Observations2285222122792304
Note: Religious attendance, age, female, south, and urban are included as control variables in all models. Robust standard errors in parentheses. * < 0.5, ** < 0.01, *** < 0.001.
Figure A1. Views on abortion by race, religion, and education, Pew 2014 Religious Landscape Survey.
Figure A1. Views on abortion by race, religion, and education, Pew 2014 Religious Landscape Survey.
Religions 11 00477 g0a1
Figure A2. Views on gay marriage by race, religion, and education, Pew 2014 Religious Landscape Survey.
Figure A2. Views on gay marriage by race, religion, and education, Pew 2014 Religious Landscape Survey.
Religions 11 00477 g0a2
Figure A3. Views toward the poor by race, religion, and education, Pew 2014 Religious Landscape Survey.
Figure A3. Views toward the poor by race, religion, and education, Pew 2014 Religious Landscape Survey.
Religions 11 00477 g0a3
Figure A4. Party identification by race, religion, and education, Pew 2014 Religious Landscape Survey.
Figure A4. Party identification by race, religion, and education, Pew 2014 Religious Landscape Survey.
Religions 11 00477 g0a4
Figure A5. Black Protestant views on gay marriage by religion and education, Pew 2014 Religious Landscape Survey.
Figure A5. Black Protestant views on gay marriage by religion and education, Pew 2014 Religious Landscape Survey.
Religions 11 00477 g0a5
Figure A6. Black Protestant views toward the poor by religion and education, Pew 2014 Religious Landscape Survey.
Figure A6. Black Protestant views toward the poor by religion and education, Pew 2014 Religious Landscape Survey.
Religions 11 00477 g0a6
Figure A7. Black Protestant party identification by religion and education, Pew 2014 Religious Landscape Survey.
Figure A7. Black Protestant party identification by religion and education, Pew 2014 Religious Landscape Survey.
Religions 11 00477 g0a7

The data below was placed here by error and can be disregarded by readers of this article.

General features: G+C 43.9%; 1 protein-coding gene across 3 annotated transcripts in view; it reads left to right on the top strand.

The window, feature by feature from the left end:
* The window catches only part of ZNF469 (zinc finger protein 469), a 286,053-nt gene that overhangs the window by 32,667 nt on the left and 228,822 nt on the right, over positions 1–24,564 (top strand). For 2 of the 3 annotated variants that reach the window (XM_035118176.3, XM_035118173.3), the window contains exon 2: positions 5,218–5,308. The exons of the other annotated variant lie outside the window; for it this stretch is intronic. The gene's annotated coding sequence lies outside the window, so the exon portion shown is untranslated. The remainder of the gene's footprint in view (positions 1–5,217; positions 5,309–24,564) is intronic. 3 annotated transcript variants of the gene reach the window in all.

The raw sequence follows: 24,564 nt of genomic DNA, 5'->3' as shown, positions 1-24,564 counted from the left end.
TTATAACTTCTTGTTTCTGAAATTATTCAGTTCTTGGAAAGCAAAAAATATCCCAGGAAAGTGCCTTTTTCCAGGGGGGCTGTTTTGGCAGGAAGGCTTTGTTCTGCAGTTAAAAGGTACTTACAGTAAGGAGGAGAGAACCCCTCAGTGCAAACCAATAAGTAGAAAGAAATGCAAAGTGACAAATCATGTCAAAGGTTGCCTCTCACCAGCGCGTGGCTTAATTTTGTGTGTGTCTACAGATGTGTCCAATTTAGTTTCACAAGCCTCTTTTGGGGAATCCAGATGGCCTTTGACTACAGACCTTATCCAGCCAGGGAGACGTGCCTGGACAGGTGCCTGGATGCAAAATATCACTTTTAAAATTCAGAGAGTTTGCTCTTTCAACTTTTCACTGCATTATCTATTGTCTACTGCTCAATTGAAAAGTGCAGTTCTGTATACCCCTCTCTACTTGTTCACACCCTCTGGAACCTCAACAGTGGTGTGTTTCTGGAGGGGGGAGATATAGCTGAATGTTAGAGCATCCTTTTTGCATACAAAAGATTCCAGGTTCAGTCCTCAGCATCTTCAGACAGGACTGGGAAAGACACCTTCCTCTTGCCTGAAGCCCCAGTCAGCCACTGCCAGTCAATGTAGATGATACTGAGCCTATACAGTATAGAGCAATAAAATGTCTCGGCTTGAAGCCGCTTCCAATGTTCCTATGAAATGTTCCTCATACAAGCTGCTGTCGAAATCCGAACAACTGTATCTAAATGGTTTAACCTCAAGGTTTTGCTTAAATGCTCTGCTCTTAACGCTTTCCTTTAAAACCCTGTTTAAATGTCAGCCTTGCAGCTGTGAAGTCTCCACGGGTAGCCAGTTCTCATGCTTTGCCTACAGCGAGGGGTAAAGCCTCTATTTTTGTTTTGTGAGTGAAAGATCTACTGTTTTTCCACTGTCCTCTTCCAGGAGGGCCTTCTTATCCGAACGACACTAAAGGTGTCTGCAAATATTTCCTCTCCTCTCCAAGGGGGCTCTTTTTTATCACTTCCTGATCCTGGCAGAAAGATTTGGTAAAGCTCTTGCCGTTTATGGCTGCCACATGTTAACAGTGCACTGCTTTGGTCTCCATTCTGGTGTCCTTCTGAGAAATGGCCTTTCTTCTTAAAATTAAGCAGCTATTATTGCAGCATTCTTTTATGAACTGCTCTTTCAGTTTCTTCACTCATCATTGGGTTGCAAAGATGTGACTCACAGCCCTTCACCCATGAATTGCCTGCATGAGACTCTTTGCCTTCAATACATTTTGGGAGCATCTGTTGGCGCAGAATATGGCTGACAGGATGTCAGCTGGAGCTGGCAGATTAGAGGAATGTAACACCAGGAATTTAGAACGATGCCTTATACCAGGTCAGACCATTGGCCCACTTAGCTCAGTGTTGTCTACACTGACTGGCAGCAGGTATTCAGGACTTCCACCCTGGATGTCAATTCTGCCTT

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1
We use race as a variable to imply the role of racial group membership within a stratified society, not innate biological or cultural characteristics.
2
3
On education and political views see: (Bolzendahl and Brooks 2005; Hyman and Wright 1979; Stroope 2011).
4
5
6
7
In this paper, we capitalize White and Black to linguistically assert their socially constructed nature. We use Whites and Blacks to refer to individuals’ self-identification as members of politically invented racial groups.
8
Though we focus here on Black Christian Protestants, who are the focus of most research on race and religion in the United States, it is worth noting that scholars are also examining the intersection of race, class, gender, and religion in non-Christian faiths, especially Islam (Jamal 2005; Prickett 2015).
9
By necessity, we save for future scholars related topics such as the study of social movements (Wood 1999; Young 2002; Yukich 2013) or political cultures (Berezin 1997) and nationalism (Zubrzycki 2006) and the way they intersect with race, class, and religion.
10
We run all the models using ordered logistic models and logistic models (for attitudes toward the poor in the following section) to double-check our results. Results are almost the same in significance levels and relative effect size, and thus there are no fundamental differences between OLS models and logit models for our analyses. In addition, we add the results from logit models in the Appendix A so that readers could see and compare these results (Table A3 and Table A4).
11
We use the term redistribution although the question is more closely aligned with creating equal opportunity and meeting the basic needs of the poor so they can get out of the poverty.
12